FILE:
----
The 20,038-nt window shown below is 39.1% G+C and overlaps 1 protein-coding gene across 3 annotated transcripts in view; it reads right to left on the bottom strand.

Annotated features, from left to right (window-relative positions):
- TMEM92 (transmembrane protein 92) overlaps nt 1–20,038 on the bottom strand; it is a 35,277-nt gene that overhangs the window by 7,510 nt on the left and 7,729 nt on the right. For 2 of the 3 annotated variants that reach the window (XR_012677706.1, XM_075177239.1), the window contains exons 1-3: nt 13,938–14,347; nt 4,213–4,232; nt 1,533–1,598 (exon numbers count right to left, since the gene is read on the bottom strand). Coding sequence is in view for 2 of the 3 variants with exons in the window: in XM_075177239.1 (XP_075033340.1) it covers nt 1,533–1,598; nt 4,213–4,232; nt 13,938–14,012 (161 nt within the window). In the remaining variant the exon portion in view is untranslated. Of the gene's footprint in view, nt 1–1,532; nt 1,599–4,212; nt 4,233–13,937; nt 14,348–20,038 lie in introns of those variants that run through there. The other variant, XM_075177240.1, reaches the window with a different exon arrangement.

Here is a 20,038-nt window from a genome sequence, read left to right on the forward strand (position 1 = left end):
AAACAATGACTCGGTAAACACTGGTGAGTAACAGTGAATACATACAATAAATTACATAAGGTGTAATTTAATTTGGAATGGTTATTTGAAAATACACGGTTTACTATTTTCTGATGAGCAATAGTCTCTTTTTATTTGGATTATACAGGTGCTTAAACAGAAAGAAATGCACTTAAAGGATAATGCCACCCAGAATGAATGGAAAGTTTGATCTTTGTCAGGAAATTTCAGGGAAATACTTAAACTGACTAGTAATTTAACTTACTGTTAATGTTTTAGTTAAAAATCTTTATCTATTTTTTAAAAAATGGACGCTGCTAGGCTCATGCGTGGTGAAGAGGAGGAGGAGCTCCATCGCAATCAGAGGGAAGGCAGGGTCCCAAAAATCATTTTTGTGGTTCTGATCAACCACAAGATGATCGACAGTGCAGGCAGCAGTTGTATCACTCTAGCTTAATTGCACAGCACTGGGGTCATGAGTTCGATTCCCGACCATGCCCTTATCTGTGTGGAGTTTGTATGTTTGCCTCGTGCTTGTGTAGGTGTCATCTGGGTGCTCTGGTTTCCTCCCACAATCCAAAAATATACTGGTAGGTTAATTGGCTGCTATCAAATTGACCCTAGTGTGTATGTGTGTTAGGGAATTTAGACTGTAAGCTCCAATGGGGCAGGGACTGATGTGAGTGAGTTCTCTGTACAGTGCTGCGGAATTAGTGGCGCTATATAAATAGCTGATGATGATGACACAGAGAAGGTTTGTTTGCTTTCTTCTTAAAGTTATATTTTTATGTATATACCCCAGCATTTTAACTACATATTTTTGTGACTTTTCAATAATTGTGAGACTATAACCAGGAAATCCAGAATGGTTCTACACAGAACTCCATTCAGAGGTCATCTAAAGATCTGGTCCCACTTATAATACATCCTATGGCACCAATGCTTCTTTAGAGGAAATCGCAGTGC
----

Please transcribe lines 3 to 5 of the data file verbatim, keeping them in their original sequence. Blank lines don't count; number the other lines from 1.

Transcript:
- TMEM92 (transmembrane protein 92) overlaps nt 1–20,038 on the bottom strand; it is a 35,277-nt gene that overhangs the window by 7,510 nt on the left and 7,729 nt on the right. For 2 of the 3 annotated variants that reach the window (XR_012677706.1, XM_075177239.1), the window contains exons 1-3: nt 13,938–14,347; nt 4,213–4,232; nt 1,533–1,598 (exon numbers count right to left, since the gene is read on the bottom strand). Coding sequence is in view for 2 of the 3 variants with exons in the window: in XM_075177239.1 (XP_075033340.1) it covers nt 1,533–1,598; nt 4,213–4,232; nt 13,938–14,012 (161 nt within the window). In the remaining variant the exon portion in view is untranslated. Of the gene's footprint in view, nt 1–1,532; nt 1,599–4,212; nt 4,233–13,937; nt 14,348–20,038 lie in introns of those variants that run through there. The other variant, XM_075177240.1, reaches the window with a different exon arrangement.

Here is a 20,038-nt window from a genome sequence, read left to right on the forward strand (position 1 = left end):
AAACAATGACTCGGTAAACACTGGTGAGTAACAGTGAATACATACAATAAATTACATAAGGTGTAATTTAATTTGGAATGGTTATTTGAAAATACACGGTTTACTATTTTCTGATGAGCAATAGTCTCTTTTTATTTGGATTATACAGGTGCTTAAACAGAAAGAAATGCACTTAAAGGATAATGCCACCCAGAATGAATGGAAAGTTTGATCTTTGTCAGGAAATTTCAGGGAAATACTTAAACTGACTAGTAATTTAACTTACTGTTAATGTTTTAGTTAAAAATCTTTATCTATTTTTTAAAAAATGGACGCTGCTAGGCTCATGCGTGGTGAAGAGGAGGAGGAGCTCCATCGCAATCAGAGGGAAGGCAGGGTCCCAAAAATCATTTTTGTGGTTCTGATCAACCACAAGATGATCGACAGTGCAGGCAGCAGTTGTATCACTCTAGCTTAATTGCACAGCACTGGGGTCATGAGTTCGATTCCCGACCATGCCCTTATCTGTGTGGAGTTTGTATGTTTGCCTCGTGCTTGTGTAGGTGTCATCTGGGTGCTCTGGTTTCCTCCCACAATCCAAAAATATACTGGTAGGTTAATTGGCTGCTATCAAATTGACCCTAGTGTGTATGTGTGTTAGGGAATTTAGACTGTAAGCTCCAATGGGGCAGGGACTGATGTGAGTGAGTTCTCTGTACAGTGCTGCGGAATTAGTGGCGCTATATAAATAGCTGATGATGATGACACAGAGAAGGTTTGTTTGCTTTCTTCTTAAAGTTATATTTTTATGTATATACCCCAGCATTTTAACTACATATTTTTGTGACTTTTCAATAATTGTGAGACTATAACCAGGAAATCCAGAATGGTTCTACACAGAACTCCATTCAGAGGTCATCTAAAGATCTGGTCCCACTTATAATACATCCTATGGCACCAATGCTTCTTTAGAGGAAATCGCAGTGC